Dave Gibbons (born London, 14 April 1949) started life as a building surveyor, but started working part-time in British comics, lettering humour strips for IPC. His first drawing work was ghosting for Joe Colquhoun on "Zarga, Man of Mystery" in Buster in 1973. An agent noticed his work and got him work on adventure and science fiction strips for DC Thomson titles like The Wizard and The Hotspur. In 1975 he and Brian Bolland worked on a superhero comic, Powerman, for sale in Nigeria.
Shortly after that he went full-time as a comics artist. 2000 AD launched in 1977, and Gibbons was the artist on one of the strips in its opening lineup, future sports series "Harlem Heroes". He also illustrated "Dan Dare" in the early issues. He drew episodes of Pat Mills' robot disaster squad "Ro-Busters" in Starlord in 1978, then in 2000 AD when Starlord merged into it, and then episodes of its spin-off strip "ABC Warriors" in 1979. Also in 1979, he posed in a superhero costume as Big E, super-powered figurehead "editor" of the short-lived Tornado. From 1979 to 1982 He drew "Doctor Who" stories, written by Pat Mills, John Wagner, Steve Moore and Steve Parkhouse, for Marvel UK's Doctor Who Weekly. In 1981 he co-created future war story "Rogue Trooper", with writer Gerry Finley-Day, in 2000 AD, an enduring character who still features in the comic from time to time. He also drew several "Future Shocks" and other one-offs, some of them written by Alan Moore.
His detailed, dynamic style, influenced by Mad artists Wally Wood and Will Elder, and Marvel artists Steve Ditko and John Romita, was a good fit for American comics, and in 1982 he was one of the first artists snapped up by DC Comics in what became known as the "British Invasion". He started out on Green Lantern back-up strips, and collaborated with Alan Moore for the 1985 Superman annual. This led to the landmark Watchmen, also with Moore, serialised in twelve parts in 1986-87 and collected as a graphic novel. In the 1990s he worked with writer Frank Miller on a series of comics starring Martha Washington, a young black woman in a future America. He turned to writing, and has scripted Batman, Superman, Captain America, Hawkman and Green Lantern-related comics for Marvel and DC. He also drew the cover for Kula Shaker's album, K, in 1994.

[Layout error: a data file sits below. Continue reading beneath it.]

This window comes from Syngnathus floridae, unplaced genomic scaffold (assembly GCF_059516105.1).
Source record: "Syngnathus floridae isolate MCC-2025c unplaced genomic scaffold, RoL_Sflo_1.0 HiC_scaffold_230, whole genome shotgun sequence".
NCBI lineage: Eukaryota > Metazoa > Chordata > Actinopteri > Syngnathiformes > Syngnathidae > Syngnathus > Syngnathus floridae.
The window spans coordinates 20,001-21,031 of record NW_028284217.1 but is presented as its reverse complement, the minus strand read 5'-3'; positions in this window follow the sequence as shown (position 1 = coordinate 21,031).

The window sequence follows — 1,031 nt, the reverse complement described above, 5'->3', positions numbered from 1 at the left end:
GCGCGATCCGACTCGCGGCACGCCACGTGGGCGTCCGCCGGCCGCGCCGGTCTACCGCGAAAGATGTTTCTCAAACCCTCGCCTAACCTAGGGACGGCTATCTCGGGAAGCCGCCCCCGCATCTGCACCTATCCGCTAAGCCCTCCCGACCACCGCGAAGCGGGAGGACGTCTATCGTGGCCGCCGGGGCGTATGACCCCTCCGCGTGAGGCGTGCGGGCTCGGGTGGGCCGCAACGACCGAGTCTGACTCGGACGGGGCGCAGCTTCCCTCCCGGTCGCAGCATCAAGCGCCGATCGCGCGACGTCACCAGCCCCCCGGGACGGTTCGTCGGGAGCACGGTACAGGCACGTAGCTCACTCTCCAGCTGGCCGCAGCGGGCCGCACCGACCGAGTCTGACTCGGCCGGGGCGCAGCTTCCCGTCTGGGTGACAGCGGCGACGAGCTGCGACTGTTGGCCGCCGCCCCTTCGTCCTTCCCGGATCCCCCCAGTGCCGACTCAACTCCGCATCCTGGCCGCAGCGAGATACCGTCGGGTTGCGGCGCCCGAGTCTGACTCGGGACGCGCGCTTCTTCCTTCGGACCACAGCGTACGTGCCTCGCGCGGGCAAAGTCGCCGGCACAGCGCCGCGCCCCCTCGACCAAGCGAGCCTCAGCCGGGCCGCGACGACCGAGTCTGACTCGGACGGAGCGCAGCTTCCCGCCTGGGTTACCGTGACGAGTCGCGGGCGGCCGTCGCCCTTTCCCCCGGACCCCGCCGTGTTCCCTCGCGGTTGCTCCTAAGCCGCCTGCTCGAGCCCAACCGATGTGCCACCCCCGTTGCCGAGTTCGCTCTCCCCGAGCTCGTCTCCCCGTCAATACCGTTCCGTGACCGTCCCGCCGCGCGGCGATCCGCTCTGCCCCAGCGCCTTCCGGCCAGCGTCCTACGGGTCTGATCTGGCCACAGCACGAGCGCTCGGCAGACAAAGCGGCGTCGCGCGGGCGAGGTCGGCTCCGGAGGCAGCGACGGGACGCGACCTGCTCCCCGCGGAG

In 2005 he wrote and drew an original graphic novel, The Originals, published by DC's Vertigo imprint, which transposed the conflicts between mods and rockers of the 1960s into the near future. In 2006 he drew covers for Albion, a miniseries featuring old IPC characters published by Wildstorm, a division of DC, and written by Leah Moore and John Reppion. He followed that by writing a Thunderbolt Jaxon miniseries, drawn by John Higgins, for the same publisher.
- George Khoury, Pop! Meet Dave Gibbons, Comic Book Resources, 13 October 2008
- Creator Profile at Barney's Droid Zone